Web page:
Why Did Arthur Miller Name His Play “The Crucible”?

A crucible is defined as a container that can withstand intense heat and also is a severe test, both of which apply to the subject of the play. Arthur Miller wrote “The Crucible” in 1953, depicting the events of the Salem witch trials of the mid to late 1600s.

In the 1950s, McCarthyism was rampant. It is defined as an intense campaign against alleged communists in the United States, and was compared to the Salem witch trials. Arthur Miller wrote his play “The Crucible” as an allegory of the movement, which prompted an investigation against him in 1956.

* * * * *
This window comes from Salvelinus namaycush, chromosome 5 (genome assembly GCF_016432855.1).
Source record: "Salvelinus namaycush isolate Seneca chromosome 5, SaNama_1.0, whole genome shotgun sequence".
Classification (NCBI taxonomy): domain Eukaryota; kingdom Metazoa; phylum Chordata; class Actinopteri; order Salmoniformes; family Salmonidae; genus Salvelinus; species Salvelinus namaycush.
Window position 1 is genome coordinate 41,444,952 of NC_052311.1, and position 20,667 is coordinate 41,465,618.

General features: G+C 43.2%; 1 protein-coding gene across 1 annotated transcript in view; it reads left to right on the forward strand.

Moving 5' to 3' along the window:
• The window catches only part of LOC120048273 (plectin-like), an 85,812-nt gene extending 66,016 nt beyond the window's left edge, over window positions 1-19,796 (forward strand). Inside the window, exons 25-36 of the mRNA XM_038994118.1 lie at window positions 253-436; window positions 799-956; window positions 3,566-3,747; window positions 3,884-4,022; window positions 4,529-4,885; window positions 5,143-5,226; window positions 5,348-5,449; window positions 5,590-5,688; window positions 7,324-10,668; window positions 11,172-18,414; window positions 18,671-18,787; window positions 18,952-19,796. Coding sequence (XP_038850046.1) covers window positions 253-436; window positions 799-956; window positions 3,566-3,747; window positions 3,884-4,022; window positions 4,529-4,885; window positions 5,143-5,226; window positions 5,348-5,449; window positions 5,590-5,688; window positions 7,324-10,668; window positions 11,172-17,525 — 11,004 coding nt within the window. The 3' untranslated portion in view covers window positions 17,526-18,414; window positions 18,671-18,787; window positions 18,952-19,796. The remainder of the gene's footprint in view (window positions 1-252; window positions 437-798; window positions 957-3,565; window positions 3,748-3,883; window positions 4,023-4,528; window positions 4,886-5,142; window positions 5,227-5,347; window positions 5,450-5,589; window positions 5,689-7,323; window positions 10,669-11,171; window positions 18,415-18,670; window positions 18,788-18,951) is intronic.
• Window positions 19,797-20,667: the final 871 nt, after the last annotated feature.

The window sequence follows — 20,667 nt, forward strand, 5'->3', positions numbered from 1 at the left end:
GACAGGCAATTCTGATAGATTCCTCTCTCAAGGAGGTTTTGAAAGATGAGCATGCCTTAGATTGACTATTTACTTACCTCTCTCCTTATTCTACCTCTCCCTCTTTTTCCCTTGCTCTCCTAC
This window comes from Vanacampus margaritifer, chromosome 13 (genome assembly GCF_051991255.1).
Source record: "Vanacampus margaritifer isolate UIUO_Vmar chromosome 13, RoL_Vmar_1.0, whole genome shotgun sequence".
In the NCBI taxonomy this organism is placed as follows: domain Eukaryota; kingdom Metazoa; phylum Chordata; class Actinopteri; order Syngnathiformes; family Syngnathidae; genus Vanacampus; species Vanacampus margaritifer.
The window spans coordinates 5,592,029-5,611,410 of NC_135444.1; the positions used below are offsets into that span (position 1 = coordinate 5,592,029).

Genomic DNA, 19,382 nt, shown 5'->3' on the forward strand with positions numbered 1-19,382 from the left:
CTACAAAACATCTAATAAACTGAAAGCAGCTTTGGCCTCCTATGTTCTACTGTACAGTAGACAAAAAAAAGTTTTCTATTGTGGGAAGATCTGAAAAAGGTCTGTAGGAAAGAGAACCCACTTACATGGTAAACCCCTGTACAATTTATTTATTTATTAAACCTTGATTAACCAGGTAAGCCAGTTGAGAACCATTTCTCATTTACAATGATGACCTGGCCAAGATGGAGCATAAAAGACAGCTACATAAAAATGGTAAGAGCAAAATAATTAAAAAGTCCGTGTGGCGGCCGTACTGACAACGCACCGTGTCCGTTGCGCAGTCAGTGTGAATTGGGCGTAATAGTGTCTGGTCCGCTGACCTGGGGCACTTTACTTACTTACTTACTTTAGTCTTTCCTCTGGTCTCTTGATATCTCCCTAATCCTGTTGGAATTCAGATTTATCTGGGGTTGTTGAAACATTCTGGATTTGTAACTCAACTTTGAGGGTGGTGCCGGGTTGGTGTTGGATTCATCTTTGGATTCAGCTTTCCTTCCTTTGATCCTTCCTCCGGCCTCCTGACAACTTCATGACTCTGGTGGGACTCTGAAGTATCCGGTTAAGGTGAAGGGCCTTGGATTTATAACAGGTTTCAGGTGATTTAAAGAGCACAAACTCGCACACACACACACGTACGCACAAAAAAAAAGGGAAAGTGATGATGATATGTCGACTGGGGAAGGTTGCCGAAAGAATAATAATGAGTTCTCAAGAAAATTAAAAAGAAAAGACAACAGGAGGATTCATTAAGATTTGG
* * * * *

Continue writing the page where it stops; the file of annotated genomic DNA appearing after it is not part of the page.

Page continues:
Because the play addresses the witch trials and the trials the accused suffered through, the title of “The Crucible” is a natural fit. The tests in the play that the accused endured had a goal to bring about a type of change, or to reveal that person’s true colors. A direct comparison is the fact that quite often witches were burned at the stake, which is also in line with the word’s definition. Arthur Miller writes the play in a manner that involves the audience. As observers, the audience is able to identify the motivation of the characters, then reevaluate as the play continues. In essence, each member of the audience decides for him or herself whether or not the character passes the test.